SPLITTING HAIR TO COVER HAIR
The Issue of the Hijab
Dolly Z. Hassan PhD,
With more focus now (since
September 11th) on the Hijab (head covering worn by Muslim women)
and with an increasing number of our own Guyanese community — young and old —
taking up the Hijab, people are asking, "Is it mandated by Islam?"
The Institute of Islamic Information and Education states that "The answer to
the question is very simple — Muslim women observe HIJAB . . .
because Allah has told them to do so.'' (Brochure Series.)
I recall just a few months ago, I was browsing in an Islamic store on Liberty
Avenue, Richmond Hill, Queens, NY, and was looking for a hijab for someone. The
salesman came by and encouraged me to buy, warning also that "Allah says woman
must wear the Hijab."
But now how can you argue with that? What exactly is this man's source? Did
Allah really say that? What does the Quran say about the hijab as a woman's
headwear, which many Muslim women claim, "protects" and "elevates" them?
The use of hijab or head covering dates back to Greco-Roman civilization. Jews,
Christians, Muslims traditionally covered their heads as a matter of respect —
as they all do even today in places of worship. Arab men and women traditionally
covered their heads even prior to the advent of Islam — it was and is common and
practical in the desert to shield, for example, from the sand.
The word "Hijab" derives from hajaba, that is, to hide or conceal, screen,
shield. Hijab/hibaja is mentioned eight times in the Quran. But Hijab
does not appear in the context of a woman's head covering. Certainly, there is
no detailed direction as to women's precise attire.
One key Quranic verse, 7:26, states: "O children of Adam, we have provided
you with garments to cover your bodies, as well as for luxury. But the best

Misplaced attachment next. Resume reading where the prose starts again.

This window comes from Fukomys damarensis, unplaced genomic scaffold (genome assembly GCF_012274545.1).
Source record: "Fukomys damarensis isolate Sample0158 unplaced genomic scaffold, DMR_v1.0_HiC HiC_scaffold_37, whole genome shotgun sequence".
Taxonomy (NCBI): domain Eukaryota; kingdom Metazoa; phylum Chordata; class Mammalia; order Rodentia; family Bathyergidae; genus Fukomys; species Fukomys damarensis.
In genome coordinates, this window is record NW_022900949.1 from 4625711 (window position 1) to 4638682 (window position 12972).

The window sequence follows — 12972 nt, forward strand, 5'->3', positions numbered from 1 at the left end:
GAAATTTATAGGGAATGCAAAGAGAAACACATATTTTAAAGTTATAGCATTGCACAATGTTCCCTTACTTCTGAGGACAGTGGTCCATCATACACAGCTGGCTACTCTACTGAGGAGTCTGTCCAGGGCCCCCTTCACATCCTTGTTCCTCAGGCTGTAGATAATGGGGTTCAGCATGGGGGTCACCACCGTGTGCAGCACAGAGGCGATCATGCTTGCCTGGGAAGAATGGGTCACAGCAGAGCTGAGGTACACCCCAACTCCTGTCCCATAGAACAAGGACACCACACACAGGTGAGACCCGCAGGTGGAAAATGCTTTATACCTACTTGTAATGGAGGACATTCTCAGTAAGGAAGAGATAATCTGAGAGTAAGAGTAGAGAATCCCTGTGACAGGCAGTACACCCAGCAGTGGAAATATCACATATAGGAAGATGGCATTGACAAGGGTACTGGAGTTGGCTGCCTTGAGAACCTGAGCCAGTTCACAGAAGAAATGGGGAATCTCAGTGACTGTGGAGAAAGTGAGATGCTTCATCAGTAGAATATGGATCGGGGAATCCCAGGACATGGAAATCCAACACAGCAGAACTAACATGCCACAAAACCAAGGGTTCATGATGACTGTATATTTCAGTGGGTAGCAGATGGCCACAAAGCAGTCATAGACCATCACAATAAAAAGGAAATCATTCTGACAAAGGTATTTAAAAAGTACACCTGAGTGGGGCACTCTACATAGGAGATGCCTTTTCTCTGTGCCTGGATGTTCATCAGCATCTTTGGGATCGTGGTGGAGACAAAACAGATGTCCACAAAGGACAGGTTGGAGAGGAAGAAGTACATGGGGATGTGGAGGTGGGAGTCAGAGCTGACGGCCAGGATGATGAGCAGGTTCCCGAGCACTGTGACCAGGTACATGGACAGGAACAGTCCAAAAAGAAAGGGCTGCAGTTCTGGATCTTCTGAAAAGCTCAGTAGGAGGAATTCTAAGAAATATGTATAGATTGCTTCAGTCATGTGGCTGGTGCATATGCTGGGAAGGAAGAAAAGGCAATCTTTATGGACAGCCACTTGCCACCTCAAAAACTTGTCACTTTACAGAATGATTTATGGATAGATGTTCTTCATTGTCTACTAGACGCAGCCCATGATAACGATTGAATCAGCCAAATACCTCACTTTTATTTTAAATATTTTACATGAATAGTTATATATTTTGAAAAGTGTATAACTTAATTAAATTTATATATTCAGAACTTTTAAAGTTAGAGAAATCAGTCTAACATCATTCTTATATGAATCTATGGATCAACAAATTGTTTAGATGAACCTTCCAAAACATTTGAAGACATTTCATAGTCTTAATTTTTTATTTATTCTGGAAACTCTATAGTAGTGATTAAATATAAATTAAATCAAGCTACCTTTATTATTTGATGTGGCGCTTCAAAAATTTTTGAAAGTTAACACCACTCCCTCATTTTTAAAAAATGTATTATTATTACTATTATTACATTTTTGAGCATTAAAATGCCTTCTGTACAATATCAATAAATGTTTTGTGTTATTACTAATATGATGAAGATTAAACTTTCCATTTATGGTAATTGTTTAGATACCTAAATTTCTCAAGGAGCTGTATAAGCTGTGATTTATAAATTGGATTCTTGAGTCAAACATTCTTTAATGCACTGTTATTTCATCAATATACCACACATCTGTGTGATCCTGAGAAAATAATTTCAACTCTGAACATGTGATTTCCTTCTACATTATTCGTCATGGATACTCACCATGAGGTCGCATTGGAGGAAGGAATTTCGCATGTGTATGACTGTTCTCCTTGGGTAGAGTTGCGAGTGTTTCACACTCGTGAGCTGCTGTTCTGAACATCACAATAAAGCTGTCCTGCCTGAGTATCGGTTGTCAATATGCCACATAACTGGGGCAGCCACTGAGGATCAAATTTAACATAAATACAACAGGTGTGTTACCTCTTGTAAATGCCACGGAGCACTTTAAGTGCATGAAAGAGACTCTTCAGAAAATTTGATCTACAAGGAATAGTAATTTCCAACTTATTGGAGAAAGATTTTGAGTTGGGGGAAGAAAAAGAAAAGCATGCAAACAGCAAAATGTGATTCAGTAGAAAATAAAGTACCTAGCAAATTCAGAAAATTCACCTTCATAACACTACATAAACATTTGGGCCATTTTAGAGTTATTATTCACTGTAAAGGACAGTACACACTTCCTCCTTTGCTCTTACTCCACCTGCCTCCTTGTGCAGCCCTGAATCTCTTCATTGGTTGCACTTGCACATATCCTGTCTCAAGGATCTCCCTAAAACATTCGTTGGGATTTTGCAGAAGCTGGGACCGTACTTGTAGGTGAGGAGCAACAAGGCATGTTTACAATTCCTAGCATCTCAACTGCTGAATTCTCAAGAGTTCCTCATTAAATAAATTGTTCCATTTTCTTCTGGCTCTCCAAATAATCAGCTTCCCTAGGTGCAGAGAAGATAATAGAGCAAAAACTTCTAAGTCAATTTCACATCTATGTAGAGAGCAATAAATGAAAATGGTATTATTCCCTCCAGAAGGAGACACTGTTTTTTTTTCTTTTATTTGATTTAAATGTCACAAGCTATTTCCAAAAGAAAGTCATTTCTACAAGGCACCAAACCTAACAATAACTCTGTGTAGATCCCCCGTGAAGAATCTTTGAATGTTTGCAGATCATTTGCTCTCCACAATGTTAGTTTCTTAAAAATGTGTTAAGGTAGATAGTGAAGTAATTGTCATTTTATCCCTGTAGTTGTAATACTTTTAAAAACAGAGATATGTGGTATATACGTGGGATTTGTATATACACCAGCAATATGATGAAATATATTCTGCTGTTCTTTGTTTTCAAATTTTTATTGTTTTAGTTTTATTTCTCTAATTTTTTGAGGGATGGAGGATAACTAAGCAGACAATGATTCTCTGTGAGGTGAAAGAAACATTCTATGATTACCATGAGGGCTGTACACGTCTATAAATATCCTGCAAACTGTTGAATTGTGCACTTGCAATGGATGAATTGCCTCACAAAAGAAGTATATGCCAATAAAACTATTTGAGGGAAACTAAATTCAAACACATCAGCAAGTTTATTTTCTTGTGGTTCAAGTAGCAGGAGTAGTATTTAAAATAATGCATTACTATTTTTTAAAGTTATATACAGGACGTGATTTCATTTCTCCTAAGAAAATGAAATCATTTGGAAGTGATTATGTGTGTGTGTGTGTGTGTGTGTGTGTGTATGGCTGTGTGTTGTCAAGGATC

garment is the garment of righteousness. . . ." Thus, the basic Islamic rule
is that the best dress is that of righteousness — doing the right thing,
behaving appropriately at all times.
Most scholars seem to agree that one specific reference in the Quran on women's
dress code comes from 24:30-31, often quoted as the source of the command for
the veil: "And say to the believing women that they should lower their gaze
and guard their modesty; that they should not display their beauty and ornaments
. . . that they should draw their KHIMAR over their bosoms and not display their
beauty except to their husbands. . . . ''
There is much controversy over the translation of the verse and especially the
word Khimar (which loosely means covering). Many translators use the word veil
instead of covering, thus arguing that the Quran requires the veil. However, as
scholars of Arabic have pointed out, Khimar can be any covering, such as a
tablecloth, blanket, dress, or shawl.
What is semantically clear, even after an analysis of various translations and
even if one uses the word veil in translation — and one doesn't have to have a
superb command of the Arabic language for this — is an order that the woman's
bosom be covered, not that the woman's head be covered. The emphasis or concern
is about the exposed bosom, not uncovered head. The woman must take her cloth,
shawl, whatever she is wearing, and cover or shield her bosom from view.
Another frequently cited passage from the Quran is 33:59: "O Prophet! Tell
thy wives and daughters, as well as all other believing women, that they should
draw over themselves some of their outer garments; this will be more conducive
to their being recognized as decent women and not annoyed.. . ." Here the